18. I was having dinner with a friend tonight who was an OC when this officer was a CPT and said that he reported to the senior OC about how bad this officer was treating his people. This has been going on for a long time and I think the people who wrote his great OERs in the past should be investigated as well and help responsible because they too have poor judgement. I had a boss like this a couple of years ago ago at West Point and he was the worst leader I ever had in my 20 years of service and 4 years as a GS Employee. He destroyed the morale of everyone on the staff. The only reason he got away with it was because he wore the uniform of the united states Army and the rank of Colonel. If he was in a civilian job, they would have beat the crap out of him. He humiliated people and was just down right mean. Soldiers deserve better than this and why do the senior leaders who rate these officers allow them to get through the system. I know that the senior leaders at West Point knew exactly what this particular officer was like and turned the other way. All officers should be rated by some of their Soldiers and Peers before they are put in a key leader and command positions. Our Soldiers need the best and brightest officers and NCOs leading them.

  19. Major disappointed on

    First off let me say I completly understand what this unit went through ,incompetent and self serving leaders seem to be on the rise in the Army, I recently deployed with a national gaurd unit out of Illinois for a year to Afghanistan and from the sounds of it this colonel sounds like 90 percent of the senior officers who were running our brigade combat team. I have been in the army since the early 80’s and half of those spent with 82nd and 101st as an enlisted so I know a thing or two about good and bad leaders, I have never in my military career seen such a collection of cluster!@#$! leaders in the army as I have in the last 5 years. Senior leaders have no idea how quickly they can demotivate soldiers and rip apart units and the sad apart about it is nothing happens to them…they get there unearned bronze stars and their fake badges and completly use the enlisted as their stepping stones to reach the next level of their careers and ruining a few careers on the way out no doubt. I truly believe senior soldiers should be held accountable for thier bad decisions and incompetent leadership just as much as lower enlisted otherwise soldiers like this colonel will cause the foundation of what this army is built on ( the lower ranks) to crumble. I have been there and lived it the racisim, favortism, badge hunting, ribbon hunting, lying etc. It is sloooowly bleeding this army dry of good soldiers and leaving behind the selfserving types in some cases and unfortunately they are our future leaders and in some cases our current ones. And sadly the my state national gaurd is a prime example of all this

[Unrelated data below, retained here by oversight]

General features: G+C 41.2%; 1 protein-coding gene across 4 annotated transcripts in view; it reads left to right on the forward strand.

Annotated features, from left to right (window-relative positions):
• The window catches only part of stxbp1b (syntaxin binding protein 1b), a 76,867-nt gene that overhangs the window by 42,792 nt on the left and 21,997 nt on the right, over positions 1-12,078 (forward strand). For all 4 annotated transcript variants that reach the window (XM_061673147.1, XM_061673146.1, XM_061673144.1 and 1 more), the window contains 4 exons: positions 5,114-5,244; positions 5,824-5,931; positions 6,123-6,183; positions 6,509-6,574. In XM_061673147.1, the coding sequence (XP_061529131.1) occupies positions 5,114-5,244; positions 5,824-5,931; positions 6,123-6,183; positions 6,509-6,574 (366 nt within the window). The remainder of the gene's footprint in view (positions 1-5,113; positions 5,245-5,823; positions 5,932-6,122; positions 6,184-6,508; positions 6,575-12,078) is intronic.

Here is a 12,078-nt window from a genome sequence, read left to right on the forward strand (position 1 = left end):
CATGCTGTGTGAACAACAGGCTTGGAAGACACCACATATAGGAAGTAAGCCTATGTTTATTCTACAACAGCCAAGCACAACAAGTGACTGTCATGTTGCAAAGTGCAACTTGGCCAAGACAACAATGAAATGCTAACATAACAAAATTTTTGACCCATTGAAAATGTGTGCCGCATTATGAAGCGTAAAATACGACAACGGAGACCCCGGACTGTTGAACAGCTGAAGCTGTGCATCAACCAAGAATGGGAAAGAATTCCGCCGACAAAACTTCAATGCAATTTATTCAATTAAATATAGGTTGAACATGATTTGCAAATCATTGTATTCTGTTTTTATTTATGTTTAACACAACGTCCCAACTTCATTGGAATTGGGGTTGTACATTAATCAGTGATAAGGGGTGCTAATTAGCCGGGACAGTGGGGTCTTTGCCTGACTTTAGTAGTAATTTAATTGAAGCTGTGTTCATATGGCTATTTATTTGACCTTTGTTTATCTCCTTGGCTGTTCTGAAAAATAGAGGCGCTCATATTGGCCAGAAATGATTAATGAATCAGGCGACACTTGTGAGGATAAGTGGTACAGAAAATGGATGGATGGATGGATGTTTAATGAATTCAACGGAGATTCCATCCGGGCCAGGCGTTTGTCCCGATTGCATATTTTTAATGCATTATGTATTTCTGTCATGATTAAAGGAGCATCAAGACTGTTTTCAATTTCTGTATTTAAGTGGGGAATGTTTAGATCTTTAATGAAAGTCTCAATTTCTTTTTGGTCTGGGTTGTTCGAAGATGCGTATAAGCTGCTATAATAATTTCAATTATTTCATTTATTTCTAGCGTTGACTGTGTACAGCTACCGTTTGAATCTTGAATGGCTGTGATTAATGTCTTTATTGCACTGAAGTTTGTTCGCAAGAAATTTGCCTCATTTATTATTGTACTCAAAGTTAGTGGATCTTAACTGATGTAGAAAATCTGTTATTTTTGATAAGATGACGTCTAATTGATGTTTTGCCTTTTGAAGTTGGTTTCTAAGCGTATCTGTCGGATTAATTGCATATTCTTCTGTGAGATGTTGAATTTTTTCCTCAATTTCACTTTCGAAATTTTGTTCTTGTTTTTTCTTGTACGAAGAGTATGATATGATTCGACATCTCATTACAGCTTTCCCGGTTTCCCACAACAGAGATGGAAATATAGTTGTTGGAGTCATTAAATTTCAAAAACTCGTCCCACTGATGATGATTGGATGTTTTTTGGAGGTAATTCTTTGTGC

20. I too have witnessed the success and accession of rank and power of the pretty boy types; senior NCO’s and officers alike. They sport the tabs and badges, run fast and look good. But when it comes to LBE, they don’t measure up. The fonts of a PowerPoint presentation are more important than Soldiers. These are the type that are more worried about a soldier getting a PT test in a combat zone than the fact that they don’t have sufficient ammunition to conduct sustainment training with their weapons.
    One constant that pervades the officer corps (active duty more so than Guard and Reserves but that’s changing for the worse) is the individual decision making process of the majority of field grade officers. One of the most important aspects of their individual decision making process is how does the act or action they are about to undertake impact their OER. They base decisions on whether or not what they do creates a great bullet statement for their OER.
    Candor doesn’t exist for all intents and purposes. If you are candid, you are crucified. Speak out against a plan or a process and see what it gets you. Why is the Army constantly reinventing the wheel in Afghanistan? Why does a Commander say that his number one mission is to get all of his people home safely? I thought the number one mission was to close with and destroy the enemy or support to the fullest those that are doing that. Why do senior NCO’s allow females to walk around with their hair below their collars or in a bun so big they need a patrol cap 4 sizes larger than normal and don’t say a word but want to fine you if you don’t have a safety reflective belt?
    And now this has crept into the ranks of field grade officers in the Guard and Reserves; the last bastion of the sanity check. They too as a group have succumbed to the lure of promotions and awards. You used to be able to count on Guard and reserve Officers to speak up because they had their civilian jobs to go back to and could afford to be open about things. But not anymore.